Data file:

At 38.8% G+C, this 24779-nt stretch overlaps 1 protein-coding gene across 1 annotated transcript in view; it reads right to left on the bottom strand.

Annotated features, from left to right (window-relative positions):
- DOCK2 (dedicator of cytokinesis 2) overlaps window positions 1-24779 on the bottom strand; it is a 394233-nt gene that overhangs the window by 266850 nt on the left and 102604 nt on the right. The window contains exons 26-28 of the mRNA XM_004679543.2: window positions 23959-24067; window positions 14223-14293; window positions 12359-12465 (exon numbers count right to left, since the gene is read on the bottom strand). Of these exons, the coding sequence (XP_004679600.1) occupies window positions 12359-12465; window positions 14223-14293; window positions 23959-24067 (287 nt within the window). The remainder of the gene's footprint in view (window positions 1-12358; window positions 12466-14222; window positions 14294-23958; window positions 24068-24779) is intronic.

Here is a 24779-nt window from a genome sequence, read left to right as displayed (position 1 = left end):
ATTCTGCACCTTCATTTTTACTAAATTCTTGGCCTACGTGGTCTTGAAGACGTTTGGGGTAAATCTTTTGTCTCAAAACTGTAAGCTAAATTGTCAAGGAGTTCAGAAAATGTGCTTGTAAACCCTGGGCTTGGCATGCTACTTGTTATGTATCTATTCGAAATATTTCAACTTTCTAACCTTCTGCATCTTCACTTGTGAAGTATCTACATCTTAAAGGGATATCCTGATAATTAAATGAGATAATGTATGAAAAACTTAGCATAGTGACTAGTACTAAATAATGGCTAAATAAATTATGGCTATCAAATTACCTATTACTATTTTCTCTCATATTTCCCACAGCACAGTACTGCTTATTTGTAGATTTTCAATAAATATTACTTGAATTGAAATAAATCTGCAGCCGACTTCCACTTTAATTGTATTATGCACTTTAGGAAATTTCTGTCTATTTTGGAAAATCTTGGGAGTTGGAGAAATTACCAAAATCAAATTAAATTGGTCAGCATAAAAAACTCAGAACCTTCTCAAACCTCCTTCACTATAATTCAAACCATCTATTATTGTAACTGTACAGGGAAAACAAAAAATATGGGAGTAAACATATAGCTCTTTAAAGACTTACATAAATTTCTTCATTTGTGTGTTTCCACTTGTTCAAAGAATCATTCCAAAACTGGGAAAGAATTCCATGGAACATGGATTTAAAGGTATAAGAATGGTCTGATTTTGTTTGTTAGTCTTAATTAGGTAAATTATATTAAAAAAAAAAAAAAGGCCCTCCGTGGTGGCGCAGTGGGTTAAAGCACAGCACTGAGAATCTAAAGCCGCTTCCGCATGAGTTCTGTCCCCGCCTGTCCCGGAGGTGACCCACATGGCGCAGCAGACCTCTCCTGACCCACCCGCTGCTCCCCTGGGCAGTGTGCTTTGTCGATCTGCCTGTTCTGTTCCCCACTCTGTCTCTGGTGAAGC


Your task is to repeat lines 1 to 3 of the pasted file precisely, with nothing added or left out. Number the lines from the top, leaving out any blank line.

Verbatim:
At 38.8% G+C, this 24779-nt stretch overlaps 1 protein-coding gene across 1 annotated transcript in view; it reads right to left on the bottom strand.

Annotated features, from left to right (window-relative positions):
- DOCK2 (dedicator of cytokinesis 2) overlaps window positions 1-24779 on the bottom strand; it is a 394233-nt gene that overhangs the window by 266850 nt on the left and 102604 nt on the right. The window contains exons 26-28 of the mRNA XM_004679543.2: window positions 23959-24067; window positions 14223-14293; window positions 12359-12465 (exon numbers count right to left, since the gene is read on the bottom strand). Of these exons, the coding sequence (XP_004679600.1) occupies window positions 12359-12465; window positions 14223-14293; window positions 23959-24067 (287 nt within the window). The remainder of the gene's footprint in view (window positions 1-12358; window positions 12466-14222; window positions 14294-23958; window positions 24068-24779) is intronic.